Updated: Dec 12, 2022
by Elaine Lemm from More Than Yorkshire Puddings: Food, Stories and Over 100 Recipes from God’s Own County
Steak and ale is a proper Yorkshire pie full of great ingredients and lovely memories – and my mum’s pie was legendary. This pie was permanently on the menu at my restaurant, which bears testament to its solid Yorkshire heritage. Do not be alarmed using Yorkshire Terrier in the pie; it is not meat but a lovely ale from York Brewery.
1 quantity of shortcrust pastry (see recipe below)
For the filling:
25 g plain flour
sea salt and freshly ground black pepper
25 g salted butter
1 tablespoon vegetable oil
900 g thick braising steak, cut into 2.5 cm chunks
2 large onions, peeled and thinly sliced
2 carrots, peeled and roughly chopped
2 teaspoons Worcestershire sauce 2 teaspoons tomato puree
500 ml Yorkshire Terrier ale (or your favourite)
500 ml beef stock
1 large egg, beaten
1. Put the flour into a shallow dish large enough to hold all the meat, season with a generous pinch of salt and pepper.
2. Heat the butter and oil in a large ovenproof casserole dish, to hot. Add the steak in three separate batches. Brown all over, then put into the dish of flour, rolling it around to coat all the pieces.
3. Add the onions and carrots to the pan you seared the meat in and cook gently for 2 minutes. Add the beef back to the pan, add the Worcestershire sauce, tomato puree, beer and stock. Season with black pepper and salt, stir and bring to a boil.
4. Cover the casserole, reduce to a gentle simmer and cook slowly for 2 hours until the meat is tender, and the sauce is thickened.
5. Meanwhile, make the pastry and rest it while the stew is cooking.
6. Take the casserole from the heat, lift the casserole lid, stir, then re-cover leaving a small gap to allow steam to escape and cool completely.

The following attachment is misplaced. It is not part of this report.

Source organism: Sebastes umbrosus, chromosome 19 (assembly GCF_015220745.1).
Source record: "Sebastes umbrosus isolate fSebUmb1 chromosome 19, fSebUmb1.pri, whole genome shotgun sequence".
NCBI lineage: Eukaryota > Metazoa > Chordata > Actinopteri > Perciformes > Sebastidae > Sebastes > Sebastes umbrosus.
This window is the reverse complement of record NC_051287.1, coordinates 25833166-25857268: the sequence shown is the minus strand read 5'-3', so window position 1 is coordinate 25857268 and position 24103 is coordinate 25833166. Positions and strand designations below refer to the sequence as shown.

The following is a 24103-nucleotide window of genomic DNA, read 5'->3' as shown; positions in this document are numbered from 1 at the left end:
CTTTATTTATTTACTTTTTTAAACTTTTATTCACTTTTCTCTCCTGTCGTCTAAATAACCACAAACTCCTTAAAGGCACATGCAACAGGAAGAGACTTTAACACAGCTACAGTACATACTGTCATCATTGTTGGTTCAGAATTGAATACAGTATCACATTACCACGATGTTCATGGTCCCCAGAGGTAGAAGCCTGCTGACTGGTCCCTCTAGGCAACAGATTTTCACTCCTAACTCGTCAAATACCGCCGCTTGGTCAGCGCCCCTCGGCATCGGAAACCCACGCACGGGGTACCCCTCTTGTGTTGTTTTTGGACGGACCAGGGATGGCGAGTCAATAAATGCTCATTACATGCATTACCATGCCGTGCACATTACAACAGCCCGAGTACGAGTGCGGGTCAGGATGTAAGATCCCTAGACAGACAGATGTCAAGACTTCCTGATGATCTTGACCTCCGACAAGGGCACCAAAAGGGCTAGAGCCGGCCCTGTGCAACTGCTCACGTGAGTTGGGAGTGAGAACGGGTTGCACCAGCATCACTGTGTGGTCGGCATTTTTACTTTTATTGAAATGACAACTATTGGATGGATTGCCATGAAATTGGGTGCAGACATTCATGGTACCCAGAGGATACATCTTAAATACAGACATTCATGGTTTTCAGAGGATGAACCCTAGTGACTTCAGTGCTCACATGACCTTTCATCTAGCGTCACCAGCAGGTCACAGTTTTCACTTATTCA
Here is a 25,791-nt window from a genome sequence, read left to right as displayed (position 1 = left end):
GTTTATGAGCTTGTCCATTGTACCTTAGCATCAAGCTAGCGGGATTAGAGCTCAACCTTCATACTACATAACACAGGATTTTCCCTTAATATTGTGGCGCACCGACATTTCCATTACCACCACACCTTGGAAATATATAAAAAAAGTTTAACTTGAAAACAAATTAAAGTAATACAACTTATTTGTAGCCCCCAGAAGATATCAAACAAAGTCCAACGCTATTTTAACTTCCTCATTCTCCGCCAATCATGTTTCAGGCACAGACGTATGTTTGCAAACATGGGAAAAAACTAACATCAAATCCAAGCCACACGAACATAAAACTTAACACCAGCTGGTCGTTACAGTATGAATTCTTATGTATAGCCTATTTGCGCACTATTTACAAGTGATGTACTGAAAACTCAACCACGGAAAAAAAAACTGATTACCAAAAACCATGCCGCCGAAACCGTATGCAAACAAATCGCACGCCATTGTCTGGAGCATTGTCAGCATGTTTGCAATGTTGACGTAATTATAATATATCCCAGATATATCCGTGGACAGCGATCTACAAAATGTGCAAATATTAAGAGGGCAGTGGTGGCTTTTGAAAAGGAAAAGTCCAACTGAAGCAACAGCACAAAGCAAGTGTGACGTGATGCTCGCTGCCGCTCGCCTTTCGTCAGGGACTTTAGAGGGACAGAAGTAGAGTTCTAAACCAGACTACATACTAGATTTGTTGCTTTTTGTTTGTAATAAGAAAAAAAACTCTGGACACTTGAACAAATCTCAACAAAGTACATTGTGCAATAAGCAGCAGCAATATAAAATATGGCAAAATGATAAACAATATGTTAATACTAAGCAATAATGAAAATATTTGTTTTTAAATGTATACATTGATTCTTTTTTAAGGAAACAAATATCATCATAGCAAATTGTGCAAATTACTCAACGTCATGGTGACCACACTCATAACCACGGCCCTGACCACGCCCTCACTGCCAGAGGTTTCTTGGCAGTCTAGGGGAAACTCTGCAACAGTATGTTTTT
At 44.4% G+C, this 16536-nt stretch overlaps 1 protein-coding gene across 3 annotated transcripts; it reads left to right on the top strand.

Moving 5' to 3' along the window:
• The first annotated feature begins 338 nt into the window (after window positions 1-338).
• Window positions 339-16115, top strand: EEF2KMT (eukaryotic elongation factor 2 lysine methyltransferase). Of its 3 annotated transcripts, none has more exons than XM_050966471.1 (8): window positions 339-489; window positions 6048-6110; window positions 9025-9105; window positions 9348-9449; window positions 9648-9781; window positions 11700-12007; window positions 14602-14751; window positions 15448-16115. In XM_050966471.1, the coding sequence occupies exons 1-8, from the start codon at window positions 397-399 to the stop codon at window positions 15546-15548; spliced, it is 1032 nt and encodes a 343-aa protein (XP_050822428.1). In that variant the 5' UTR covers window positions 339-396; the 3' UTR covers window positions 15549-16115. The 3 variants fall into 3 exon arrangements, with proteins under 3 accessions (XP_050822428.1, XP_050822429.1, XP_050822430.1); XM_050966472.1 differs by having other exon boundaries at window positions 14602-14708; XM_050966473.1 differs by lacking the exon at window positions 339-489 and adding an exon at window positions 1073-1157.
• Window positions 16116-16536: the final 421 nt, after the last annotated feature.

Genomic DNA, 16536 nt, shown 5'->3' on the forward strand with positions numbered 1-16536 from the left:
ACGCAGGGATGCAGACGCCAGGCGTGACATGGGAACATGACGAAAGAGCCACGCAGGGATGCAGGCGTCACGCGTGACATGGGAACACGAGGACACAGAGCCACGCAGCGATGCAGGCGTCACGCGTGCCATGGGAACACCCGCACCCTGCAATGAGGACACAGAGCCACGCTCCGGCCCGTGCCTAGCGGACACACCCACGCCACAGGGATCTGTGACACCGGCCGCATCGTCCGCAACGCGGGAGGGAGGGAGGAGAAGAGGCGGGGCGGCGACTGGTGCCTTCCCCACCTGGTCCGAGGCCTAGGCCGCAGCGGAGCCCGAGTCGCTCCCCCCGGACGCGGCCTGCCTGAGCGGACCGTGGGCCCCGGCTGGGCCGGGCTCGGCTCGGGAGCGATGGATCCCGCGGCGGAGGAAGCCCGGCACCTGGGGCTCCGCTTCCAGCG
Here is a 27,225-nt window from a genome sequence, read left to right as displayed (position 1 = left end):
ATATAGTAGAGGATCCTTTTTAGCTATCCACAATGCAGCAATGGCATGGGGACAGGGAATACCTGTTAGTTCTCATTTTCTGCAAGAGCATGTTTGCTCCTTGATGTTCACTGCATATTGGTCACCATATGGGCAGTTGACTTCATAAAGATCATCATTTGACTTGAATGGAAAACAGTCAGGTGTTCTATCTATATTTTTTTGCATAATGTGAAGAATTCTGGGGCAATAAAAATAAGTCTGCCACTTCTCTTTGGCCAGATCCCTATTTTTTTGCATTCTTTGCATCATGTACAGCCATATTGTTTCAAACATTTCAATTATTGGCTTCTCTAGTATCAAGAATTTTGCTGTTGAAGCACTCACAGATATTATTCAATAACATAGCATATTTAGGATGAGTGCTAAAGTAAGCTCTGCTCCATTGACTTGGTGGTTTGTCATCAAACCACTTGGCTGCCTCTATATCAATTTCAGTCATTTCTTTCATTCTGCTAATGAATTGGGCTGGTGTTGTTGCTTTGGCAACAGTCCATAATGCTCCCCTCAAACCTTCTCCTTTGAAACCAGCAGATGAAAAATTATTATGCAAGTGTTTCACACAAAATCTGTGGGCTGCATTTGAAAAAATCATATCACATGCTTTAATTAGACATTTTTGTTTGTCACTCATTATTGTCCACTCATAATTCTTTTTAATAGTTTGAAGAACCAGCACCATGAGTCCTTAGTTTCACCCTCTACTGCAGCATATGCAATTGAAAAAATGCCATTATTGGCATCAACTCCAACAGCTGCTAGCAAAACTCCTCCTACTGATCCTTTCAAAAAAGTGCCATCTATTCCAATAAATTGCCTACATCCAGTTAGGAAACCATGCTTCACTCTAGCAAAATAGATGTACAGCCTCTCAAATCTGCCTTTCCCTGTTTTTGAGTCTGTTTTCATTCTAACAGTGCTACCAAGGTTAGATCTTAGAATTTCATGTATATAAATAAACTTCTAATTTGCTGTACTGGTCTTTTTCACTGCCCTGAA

7. When you are ready to cook the pie, heat the oven to 200ºC fan.
8. Roll the pastry to 1 cm thick and large enough to line the bottom and sides of an oblong 24 cm x 5 cm pie dish and cut a lid for your pie dish. Line the dish and trim to size.
9. Using a slotted spoon, lift the meat and vegetables from the casserole, allowing the gravy to drain back in, put the meat into the pie, fill until the filling is ever so slightly higher than the rim.
10. Sit a pie funnel in the centre of the pie to support the pastry lid and stop it from sinking into the filling. Lay the lid over, trim to fit, and crimp the edges using your thumb and first finger to create a good, tight seal.
11. Brush with beaten egg and make a tiny hole in the centre to reveal the pie funnel. Bake in the centre of the oven for 30–35 minutes until the pastry is crisp and golden.
12. Serve piping hot with the leftover reheated gravy from the casserole dish, roast or mashed potatoes and fresh vegetables.
Seriously, there is no need to fear making shortcrust pastry – there are those who make out it is difficult, I have no idea why. Shortcrust pastry is merely flour, fat, cold water and perhaps a pinch of salt or a little sugar. That is it.
Read the hints and tips below if you are new to making the pastry. Otherwise, crack on with this recipe. I have been using it for years, and it rarely lets me down.
My shortcrust pastry
This recipe makes 300 g of pastry, enough for a regular-sized pie or flan, or at least 12 jam tarts or mince pies. See the pastry calculator below for different quantities.
200 g plain flour
110 g butter or a 50/50 mix of butter and lard
pinch of salt
2 tablespoons cold water
Now is the time to choose – by hand or machine?
It is up to you, but I often use a food processor or my Thermomix. A machine makes short work of the pastry and prevents the mixture from getting too hot. The only danger in using a machine is if you overmix, this will warm the mix and make it too crumbly to bind together.
Hand making, though, is lovely if you have the time; apply a light touch and keep your hands, bowl and ingredients as cold as you possibly can.
1. Using a large, clean, cold mixing bowl, sift in the flour, then add the butter and salt. Gently rub the mixture between your fingers to incorporate the fat into the flour, lifting as you rub to add a little air for a light pastry until the mix resembles fine breadcrumbs.
2. Add the cold water a little at a time, and using a cold knife, stir to bind the dough together. Do not over mix. Add more water as needed.
3. Wrap the dough in clingfilm and chill for at least 15 minutes, longer if you can.
1. Place the flour, butter and salt into the bowl of the processor.
2. Pulse until the mixture resembles breadcrumbs as above; this will happen quickly. With the motor running, add the water a little at a time, and the instant the pastry starts to bind, stop the motor.
3. Tip the pastry onto the work surface, lightly bring it together, and wrap in cling as above.
That is all there is to it because once the pastry has rested, it is ready to use in all your favourite recipes.